Lifetouch National School Studios, Inc. v. Moss-Williams

Filing 54

ORDER RE 44 Discovery Dispute Joint Report #1. Signed by Magistrate Judge Howard R. Lloyd on 10/17/11. (hrllc1, COURT STAFF) (Filed on 10/17/2011)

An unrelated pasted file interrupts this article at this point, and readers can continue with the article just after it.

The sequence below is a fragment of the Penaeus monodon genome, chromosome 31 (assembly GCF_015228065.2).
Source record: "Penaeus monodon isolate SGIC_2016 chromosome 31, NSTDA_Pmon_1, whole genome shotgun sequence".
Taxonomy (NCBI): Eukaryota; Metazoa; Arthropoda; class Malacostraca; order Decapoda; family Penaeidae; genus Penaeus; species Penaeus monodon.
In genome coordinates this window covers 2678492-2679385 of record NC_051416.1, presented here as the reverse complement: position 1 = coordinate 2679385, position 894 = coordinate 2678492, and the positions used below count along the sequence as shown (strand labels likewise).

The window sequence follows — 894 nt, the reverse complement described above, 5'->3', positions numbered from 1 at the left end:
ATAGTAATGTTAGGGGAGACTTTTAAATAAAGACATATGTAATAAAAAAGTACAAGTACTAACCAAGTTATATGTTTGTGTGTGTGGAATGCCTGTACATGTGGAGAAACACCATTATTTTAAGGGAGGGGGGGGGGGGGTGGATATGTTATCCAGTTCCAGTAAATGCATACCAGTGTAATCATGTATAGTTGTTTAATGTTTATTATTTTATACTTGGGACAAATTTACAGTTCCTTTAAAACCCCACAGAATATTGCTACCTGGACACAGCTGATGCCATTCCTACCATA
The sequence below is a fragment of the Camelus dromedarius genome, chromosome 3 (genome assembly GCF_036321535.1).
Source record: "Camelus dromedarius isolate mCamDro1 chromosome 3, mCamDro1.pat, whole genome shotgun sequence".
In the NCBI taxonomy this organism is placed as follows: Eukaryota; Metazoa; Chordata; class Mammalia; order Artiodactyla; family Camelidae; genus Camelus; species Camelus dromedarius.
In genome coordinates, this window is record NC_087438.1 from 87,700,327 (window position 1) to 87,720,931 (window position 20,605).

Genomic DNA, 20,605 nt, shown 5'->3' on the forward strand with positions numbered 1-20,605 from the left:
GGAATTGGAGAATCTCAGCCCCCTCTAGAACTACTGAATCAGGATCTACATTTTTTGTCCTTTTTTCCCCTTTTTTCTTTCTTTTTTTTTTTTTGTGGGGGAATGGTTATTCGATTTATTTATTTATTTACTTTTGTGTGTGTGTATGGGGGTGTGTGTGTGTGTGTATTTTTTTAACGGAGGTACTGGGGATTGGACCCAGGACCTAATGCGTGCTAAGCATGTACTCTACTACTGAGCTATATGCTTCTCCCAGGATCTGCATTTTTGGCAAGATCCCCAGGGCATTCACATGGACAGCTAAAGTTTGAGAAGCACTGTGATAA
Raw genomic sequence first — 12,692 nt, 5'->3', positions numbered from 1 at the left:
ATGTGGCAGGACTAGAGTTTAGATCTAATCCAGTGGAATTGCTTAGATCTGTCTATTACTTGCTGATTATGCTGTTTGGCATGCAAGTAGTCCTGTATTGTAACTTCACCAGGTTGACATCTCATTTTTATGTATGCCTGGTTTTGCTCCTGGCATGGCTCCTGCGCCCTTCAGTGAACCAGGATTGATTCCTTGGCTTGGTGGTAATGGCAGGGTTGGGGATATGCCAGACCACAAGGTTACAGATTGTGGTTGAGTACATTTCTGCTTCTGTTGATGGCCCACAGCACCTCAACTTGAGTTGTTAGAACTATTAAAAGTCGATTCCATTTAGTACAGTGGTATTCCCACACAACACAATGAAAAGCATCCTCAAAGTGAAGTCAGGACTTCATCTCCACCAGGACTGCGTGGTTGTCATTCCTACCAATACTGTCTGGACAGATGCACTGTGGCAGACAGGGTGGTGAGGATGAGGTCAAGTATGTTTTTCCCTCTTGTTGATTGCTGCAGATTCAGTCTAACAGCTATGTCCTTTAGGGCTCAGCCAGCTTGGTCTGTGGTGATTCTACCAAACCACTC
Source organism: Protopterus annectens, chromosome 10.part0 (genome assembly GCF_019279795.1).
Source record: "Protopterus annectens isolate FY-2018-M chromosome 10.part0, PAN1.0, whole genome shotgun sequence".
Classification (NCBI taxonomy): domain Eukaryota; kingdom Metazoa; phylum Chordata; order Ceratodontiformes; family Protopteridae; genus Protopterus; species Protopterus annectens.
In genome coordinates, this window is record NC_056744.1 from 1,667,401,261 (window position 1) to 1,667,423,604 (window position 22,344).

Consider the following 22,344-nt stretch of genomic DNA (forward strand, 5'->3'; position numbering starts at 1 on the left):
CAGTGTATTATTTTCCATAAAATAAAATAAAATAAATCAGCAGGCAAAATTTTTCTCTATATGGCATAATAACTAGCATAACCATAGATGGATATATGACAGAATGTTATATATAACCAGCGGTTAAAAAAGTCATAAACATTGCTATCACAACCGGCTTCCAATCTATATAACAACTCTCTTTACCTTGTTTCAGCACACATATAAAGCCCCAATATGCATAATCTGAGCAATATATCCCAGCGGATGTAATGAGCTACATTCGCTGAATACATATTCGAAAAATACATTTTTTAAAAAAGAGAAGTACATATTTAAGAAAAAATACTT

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1 ** E-filed October 17, 2011 ** 2 3 4 5 6 IN THE UNITED STATES DISTRICT COURT 9 FOR THE NORTHERN DISTRICT OF CALIFORNIA 10 For the Northern District of California NOT FOR CITATION 8 United States District Court 7 SAN JOSE DIVISION 11 LIFETOUCH NATIONAL SCHOOL STUDIOS INC., 12 Plaintiff, No. C10-05297 RMW (HRL) ORDER RE: DISCOVERY DISPUTE JOINT REPORT # 1 13 v. [Re: Docket No. 44] 14 15 KIMBERLY MOSS-WILLIAMS, and individual, AND does 1-100, inclusive, 16 Defendant. ____________________________________/ 17 18 On August 22, 2011, the parties in the above-captioned action filed Discovery Dispute Joint 19 Report #1 (Docket No. 44, “Joint Report”) to settle a dispute over where to depose Mark Lanterman. 20 Defendant Moss-Williams named Lifetouch in her notice of deposition, and Lifetouch designated 21 Lanterman, who is not an employee of Lifetouch, to testify as its representative for 7 of the 53 22 categories in the notice. 1 See Docket No. 44, p. 3. Lifetouch argues that Lanterman should be 23 deposed in Hennepin County, Minnesota, where his business is located, while Moss-Williams 24 argues that he should be deposed in this district, the forum for the action. 25 “The deposition of a corporation by its agents and officers should ordinarily be taken at its 26 principal place of business.” 8A Charles Alan Wright et al., Federal Practice and Procedure § 2112 27 1 28 The parties’ references to Lanterman as the “personal most knowledgeable” are inappropriate in federal court. Fed. R. Civ. P. 30(b)(6) permits a party to name a corporation as the deponent, and allows a corporation to designate one or more of its own agents or other persons who consent to testify. The term “person most knowledgeable” does not appear in the federal rules. available for examination in the district in which suit was brought.’” HTC Corp. v. Tech Props., 3 2008 U.S. Dist. Lexis 103948, *3-4 (N.D. Cal. Dec. 16, 2008) (quoting Lexington Ins. Co v. 4 Commonwealth Ins. Co., 1999 U.S. Dist. LEXIS 23428, at *9 (N.D. Cal. Sept. 17, 1999)). Several 5 factors may weigh against the presumption that a corporation or its agent should be deposed at its 6 principal place of business. These include (1) location of counsel for parties in the forum district, (2) 7 the number of corporate representatives sought to be deposed, (3) the likelihood of significant 8 discovery disputes that would necessitate resolution by the court, (4) whether the person to be 9 deposed often travels for business purposes, and (5) the equities with respect to the claim and the 10 For the Northern District of California at 533 (3d ed. 2010). But, “as a general rule, ‘plaintiff will be required to make himself or herself 2 United States District Court 1 parties’ relationship. Cadent Ltd. V. 3M Unitek Corp., 232 F.R.D. 625, 628-29 (N.D. Cal. 2005). 11 Additionally, “the matter of expense” to the parties is an important inquiry. Id. at 628 (quoting 12 Wright, Miller & Marcus, Federal Practice and Procedure: Civil 2d § 2112 at 84-85 (1994 rev.)). To 13 overcome its duty to appear in the forum district, “a foreign plaintiff must persuasively demonstrate 14 that requiring him to travel to the forum district . . . would, for physical or financial reasons, be 15 practically impossible, or that it would be otherwise fundamentally unfair.” In re Outsidewall Tire 16 Litig., 267 F.R.D. 466, 471 (E.D. VA 2010). 17 Most of the above factors weigh in favor of holding the deposition in California, while only 18 two of them weigh slightly in favor of deposing Mr. Lanterman in Minnesota. First, counsel for all 19 parties are located in this district. Second, there are two corporate representatives to be deposed: Mr. 20 Lanterman and Mark Burket, Lifetouch’s Territory Manager. Docket No. 44, p. 3. Mr. Burket “has 21 been and will be deposed in Oakland.” Id. Third, equity does not favor one party over the other and 22 so does not override the plaintiff’s duty to be available for examination in the forum district. Finally, 23 the overall cost of sending two attorneys to Minnesota is greater than the cost of bringing Mr. 24 Lanterman to California. While Lifetouch argues that Mr. Lanterman’s travel costs, including fees 25 for time spent traveling, would constitute a burden, it would have to pay its own attorneys similarly 26 if they had to travel to Minnesota. In short, Lifetouch has not “persuasively demonstrated” that the 27 burden on it to produce Mr. Lanterman in this district is “fundamentally unfair.” While the parties 28 do not anticipate a likelihood of disputes that would require resolution by the forum court, and 2 1 Lifetouch states that Mr. Lanterman has not traveled to California for business in over ten years, 2 these considerations are not sufficient to override Lifetouch’s responsibility to be available for 3 examination in this district. Finally, Lifetouch attempts to argue that since it had no choice but to 4 bring suit in this district, the presumption favoring deposition in the district should not be given its 5 usual weight. Docket No. 44, pp. 6-7. However, this court has heard this argument before, and finds 6 it unconvincing. See HTC Corp. v. Tech. Props., 2008 U.S. Dist. LEXIS 103948, *4 (N.D. Cal. Dec. 7 16, 2008) (“‘[The presumption] not only permits predictability . . . it also pragmatically permits the 8 trial court to resolve disputes which may take place during the course of depositions without undue 9 expenditure of time.’” (quoting Minnesota Mining & Manufacturing Co. v. Dacar Chemical For the Northern District of California United States District Court 10 Products, Co., 707 F. Supp. 793, 795 (W.D. Pa.1989))). The factors in favor requiring the deposition 11 to take place in the forum district prevail. 12 Based on the record presented, the court finds that it will be least costly to have Mr. 13 Lanterman’s deposition occur in this district. The issue of who will pay the necessary costs remains. 14 Lifetouch argues that the defendant should pay Mr. Lanterman’s costs, but it offers no authority to 15 support its argument. This court has previously required plaintiffs to pay costs for any witnesses it 16 designates under Fed. R. Civ. P. 30(b)(6). See HTC Corp., 2008 U.S. Dist. LEXIS 103948 at *6. 17 18 19 20 21 Therefore, Mr. Lanterman shall be deposed in this district and Lifetouch shall bear all costs of Mr. Lanterman’s travel, lodging, etc. for the purposes of the deposition. IT IS SO ORDERED. Dated: October 17, 2011 HOWARD R. LLOYD UNITED STATES MAGISTRATE JUDGE 22 23 24 25 26 27 28 3 1 C10-05297 RMW (HRL) Notice will be electronically mailed to: 2 Mark Slater Askanas Dylan B. Carp Burton F. Boltuch Michael G. Zatkin 3 4 5 Counsel are responsible for distributing copies of this document to co-counsel who have not registered for e-filing under the court’s CM/ECF program. 6 7 8 9 For the Northern District of California United States District Court 10 11 12 13 14 15 16 17 18 19 20 21 22 23 24 25 26 27 28 4